Inside: You don’t need to be around minimalism long before you get the sense that there are minimalist rules you should be following, at least if you want to be a “real” minimalist. But what if you don’t need to follow the rules, after all?
I put the toaster and butter dish back in their respective cabinets for what felt like the hundredth time.
I put the paper towel holder back underneath the sink. Again.
I wiped down the counters and admired their emptiness. Ahhhhh: so satisfying.
And how long did that last? All of ten minutes.
Right up until my oldest got out of bed and pulled out the toaster and the butter dish to make herself breakfast.
She complained again loudly, “Mom, would you PLEASE stop putting this stuff away?! We use them all day, every day! Just keep them on the counter.”
Wait for it, wait for it….
Five minutes later: “And WHERE are the paper towels?!!” There it is.
I smile now remembering the exchange, but at the time, I was so daggone frustrated.
No matter how hard I tried, I couldn’t get my family to follow what I considered to be the most basic of minimalist rules: keep everything off the counters.
And if they couldn’t follow the rules…well, could I even call myself a minimalist?
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I’ve dipped my toes in a lot of counter-cultural movements over the past several years.
Evangelical Christianity. Unschooling. Minimalism. F.I.R.E.
What do they all have in common? If you’re not careful, they can all gravitate towards fundamentalist extremes, and fundamentalism always comes with a whole lotta rules.
The “leaders” might make them up the rules, but perhaps even more often, the “followers” do.
Why? Because rules tell us who’s in and who’s out. Who can wear the label “minimalist” or “unschooler” or “Christian”.
The heart behind it isn’t necessarily bad.
We’re all looking for connection and belonging, and rules/labels make it easier to determine where – and with whom – we might find both.
(Rules also tell us if we’re doing it – whatever “it” is we’re trying to do – “right”.)
I guess I’m growing because over the past few years I’m realizing that maybe you don’t need to follow all the rules, after all.
Maybe you can be secure in whatever identity you’ve chosen for yourself – minimalist or unschooler or writer.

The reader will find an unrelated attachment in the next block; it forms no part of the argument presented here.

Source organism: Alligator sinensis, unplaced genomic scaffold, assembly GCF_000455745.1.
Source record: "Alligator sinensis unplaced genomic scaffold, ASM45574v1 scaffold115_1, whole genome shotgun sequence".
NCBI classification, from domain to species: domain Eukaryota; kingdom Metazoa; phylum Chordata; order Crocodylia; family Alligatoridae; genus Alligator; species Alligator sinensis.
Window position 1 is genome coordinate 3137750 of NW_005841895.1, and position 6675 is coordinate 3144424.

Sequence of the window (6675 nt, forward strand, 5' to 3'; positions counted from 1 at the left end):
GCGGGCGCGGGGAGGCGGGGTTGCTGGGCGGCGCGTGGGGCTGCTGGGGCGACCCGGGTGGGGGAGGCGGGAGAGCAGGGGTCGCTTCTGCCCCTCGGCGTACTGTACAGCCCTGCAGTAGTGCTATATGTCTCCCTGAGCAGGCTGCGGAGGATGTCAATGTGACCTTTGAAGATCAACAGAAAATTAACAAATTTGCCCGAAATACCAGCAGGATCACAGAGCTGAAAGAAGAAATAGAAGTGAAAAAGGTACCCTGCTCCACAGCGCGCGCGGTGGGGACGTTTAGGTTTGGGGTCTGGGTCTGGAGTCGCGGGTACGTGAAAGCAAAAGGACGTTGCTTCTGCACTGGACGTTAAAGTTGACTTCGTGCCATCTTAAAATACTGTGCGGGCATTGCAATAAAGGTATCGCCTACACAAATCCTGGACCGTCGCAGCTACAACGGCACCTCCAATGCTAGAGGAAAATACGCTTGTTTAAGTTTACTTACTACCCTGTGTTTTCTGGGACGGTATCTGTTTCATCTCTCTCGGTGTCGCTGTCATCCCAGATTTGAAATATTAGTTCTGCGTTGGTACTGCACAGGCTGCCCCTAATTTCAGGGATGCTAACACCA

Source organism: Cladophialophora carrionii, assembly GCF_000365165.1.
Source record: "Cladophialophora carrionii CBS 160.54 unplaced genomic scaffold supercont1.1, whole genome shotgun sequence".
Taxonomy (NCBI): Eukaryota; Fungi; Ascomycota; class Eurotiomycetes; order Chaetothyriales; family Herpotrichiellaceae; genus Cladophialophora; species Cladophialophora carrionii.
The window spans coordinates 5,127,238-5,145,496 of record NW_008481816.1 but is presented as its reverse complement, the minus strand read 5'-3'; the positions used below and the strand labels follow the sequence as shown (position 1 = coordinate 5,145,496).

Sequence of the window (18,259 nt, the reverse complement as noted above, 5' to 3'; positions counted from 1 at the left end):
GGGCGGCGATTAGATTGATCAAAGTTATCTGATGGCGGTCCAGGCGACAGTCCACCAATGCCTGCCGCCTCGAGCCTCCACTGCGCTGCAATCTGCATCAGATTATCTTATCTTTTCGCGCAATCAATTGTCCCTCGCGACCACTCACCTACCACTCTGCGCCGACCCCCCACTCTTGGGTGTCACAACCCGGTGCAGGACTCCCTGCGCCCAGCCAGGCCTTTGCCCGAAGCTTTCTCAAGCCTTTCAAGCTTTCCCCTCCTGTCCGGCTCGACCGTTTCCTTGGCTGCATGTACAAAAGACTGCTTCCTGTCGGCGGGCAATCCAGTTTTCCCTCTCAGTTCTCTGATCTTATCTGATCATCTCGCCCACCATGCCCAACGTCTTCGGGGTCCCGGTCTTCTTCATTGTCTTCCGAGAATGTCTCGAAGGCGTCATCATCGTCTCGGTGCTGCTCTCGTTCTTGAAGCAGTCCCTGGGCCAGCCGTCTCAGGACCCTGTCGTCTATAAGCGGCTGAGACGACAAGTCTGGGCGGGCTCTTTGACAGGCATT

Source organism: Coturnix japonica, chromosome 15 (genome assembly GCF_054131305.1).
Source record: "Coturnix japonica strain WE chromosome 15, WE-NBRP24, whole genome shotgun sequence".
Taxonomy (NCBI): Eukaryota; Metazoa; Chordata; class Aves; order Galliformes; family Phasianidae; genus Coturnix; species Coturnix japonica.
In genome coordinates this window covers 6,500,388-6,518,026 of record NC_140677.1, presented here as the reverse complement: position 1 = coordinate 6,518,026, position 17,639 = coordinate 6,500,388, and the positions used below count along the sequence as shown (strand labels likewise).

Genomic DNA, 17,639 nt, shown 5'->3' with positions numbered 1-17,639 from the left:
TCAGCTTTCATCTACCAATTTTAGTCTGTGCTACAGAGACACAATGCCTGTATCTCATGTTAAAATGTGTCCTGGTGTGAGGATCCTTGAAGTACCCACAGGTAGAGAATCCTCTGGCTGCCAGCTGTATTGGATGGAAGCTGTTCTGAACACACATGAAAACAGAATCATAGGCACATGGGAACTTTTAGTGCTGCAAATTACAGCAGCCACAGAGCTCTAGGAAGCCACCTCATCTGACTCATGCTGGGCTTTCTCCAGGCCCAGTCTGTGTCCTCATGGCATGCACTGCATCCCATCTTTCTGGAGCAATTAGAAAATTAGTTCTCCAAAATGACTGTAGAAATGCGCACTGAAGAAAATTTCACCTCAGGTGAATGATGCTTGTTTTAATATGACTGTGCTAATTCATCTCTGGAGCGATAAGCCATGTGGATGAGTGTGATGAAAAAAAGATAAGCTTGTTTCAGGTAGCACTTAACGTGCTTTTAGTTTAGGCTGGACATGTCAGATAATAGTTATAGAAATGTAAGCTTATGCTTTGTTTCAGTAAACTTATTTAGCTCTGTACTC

And maybe the rules were never really “rules” to begin with. And even if the rules do in fact exist, maybe you don’t actually need to follow them.
Here are seven minimalist rules I don’t always follow, and I still call myself a minimalist.
1. Always buy the highest quality products you can afford.
As we slowly moved out of our extremely frugal days, I’ve experimented with this rule quite a bit, and my opinion has changed, even as recently as the past few months.
I’ve tried the pricey wool shirts (these seem to be worth it – time will tell) and expensive pans, Ruggable rugs and expensive kitchen trash cans.
I’ve discovered that yes, sometimes high quality is worth it. And other times, it doesn’t make much of a difference in longevity.
I’ve replaced $60 non-stick pans that were chipping and toxic with $15 ceramic pans from Aldi that have held up just fine. We bought a cheap toaster that’s still going strong two years later.
My Crocs rain boots – that they sadly don’t make anymore – have held up really well for the past seven years. It turns out I didn’t need Hunter rain boots that cost four times as much.
I love the thrifted picture frame with cheap digital art just as much as the expensive canvas I splurged on for Christmas.
The worst part about trying to buy high quality things? Reading through reviews and deciding whether or not the high price tag actually means high quality. It’s exhausting.
If you think a high quality item is worth the extra money (and you have the money in your budget), go for it. And if you don’t, get the cheaper thing.
The heart behind the rule? Be intentional with your purchases and buy less stuff.
2. Own one place setting per person.
This rule is especially popular if you have kids.
One place setting per person. One water cup per person. One coffee mug per hot-beverage-drinking person.
And if that works for you, please – do it! But in our house, it really doesn’t work.
We are home all day, every day. We cook multiple meals per day.
For our minimalist kitchen, we’ve settled on a few plates and cups per person, and 1-2 bowls per person (a cereal bowl and a “snack” bowl).
It’s enough so that we aren’t washing our own plates after every single meal or snack, but not so much that we’re hand-washing a ton of dishes because they won’t all fit in the dishwasher at the end of the day.
Find your own happy place with the dishes.
3. Get rid of duplicates.
I wrote an entire post on this one, so I’ll try to be brief.
If you’re keeping duplicates you never use because you want to make sure you have back-ups just in case, these might be clutter for you.